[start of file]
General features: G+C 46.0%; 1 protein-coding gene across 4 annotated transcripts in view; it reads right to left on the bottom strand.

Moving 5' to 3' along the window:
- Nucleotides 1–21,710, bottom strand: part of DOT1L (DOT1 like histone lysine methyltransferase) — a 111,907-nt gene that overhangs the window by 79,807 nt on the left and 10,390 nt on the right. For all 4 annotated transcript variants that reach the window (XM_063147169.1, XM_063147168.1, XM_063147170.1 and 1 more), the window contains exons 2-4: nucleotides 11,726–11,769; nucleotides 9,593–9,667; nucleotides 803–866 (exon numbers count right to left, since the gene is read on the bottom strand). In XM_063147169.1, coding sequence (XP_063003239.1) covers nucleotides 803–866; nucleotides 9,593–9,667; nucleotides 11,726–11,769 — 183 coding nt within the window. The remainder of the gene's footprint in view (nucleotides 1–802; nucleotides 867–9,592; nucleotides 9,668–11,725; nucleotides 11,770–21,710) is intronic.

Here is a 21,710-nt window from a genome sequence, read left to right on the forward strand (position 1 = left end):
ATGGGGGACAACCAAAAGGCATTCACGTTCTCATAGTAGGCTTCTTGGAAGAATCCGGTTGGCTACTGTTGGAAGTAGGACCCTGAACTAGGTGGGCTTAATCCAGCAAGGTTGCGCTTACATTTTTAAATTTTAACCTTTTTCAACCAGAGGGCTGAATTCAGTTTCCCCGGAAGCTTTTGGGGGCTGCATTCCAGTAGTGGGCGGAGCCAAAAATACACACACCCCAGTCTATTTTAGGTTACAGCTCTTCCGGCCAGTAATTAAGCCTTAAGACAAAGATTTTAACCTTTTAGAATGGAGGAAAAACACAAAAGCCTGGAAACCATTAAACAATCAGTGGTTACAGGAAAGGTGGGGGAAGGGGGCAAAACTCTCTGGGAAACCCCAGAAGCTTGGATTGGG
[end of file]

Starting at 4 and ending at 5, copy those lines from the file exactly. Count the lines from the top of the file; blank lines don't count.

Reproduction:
Here is a 21,710-nt window from a genome sequence, read left to right on the forward strand (position 1 = left end):
ATGGGGGACAACCAAAAGGCATTCACGTTCTCATAGTAGGCTTCTTGGAAGAATCCGGTTGGCTACTGTTGGAAGTAGGACCCTGAACTAGGTGGGCTTAATCCAGCAAGGTTGCGCTTACATTTTTAAATTTTAACCTTTTTCAACCAGAGGGCTGAATTCAGTTTCCCCGGAAGCTTTTGGGGGCTGCATTCCAGTAGTGGGCGGAGCCAAAAATACACACACCCCAGTCTATTTTAGGTTACAGCTCTTCCGGCCAGTAATTAAGCCTTAAGACAAAGATTTTAACCTTTTAGAATGGAGGAAAAACACAAAAGCCTGGAAACCATTAAACAATCAGTGGTTACAGGAAAGGTGGGGGAAGGGGGCAAAACTCTCTGGGAAACCCCAGAAGCTTGGATTGGG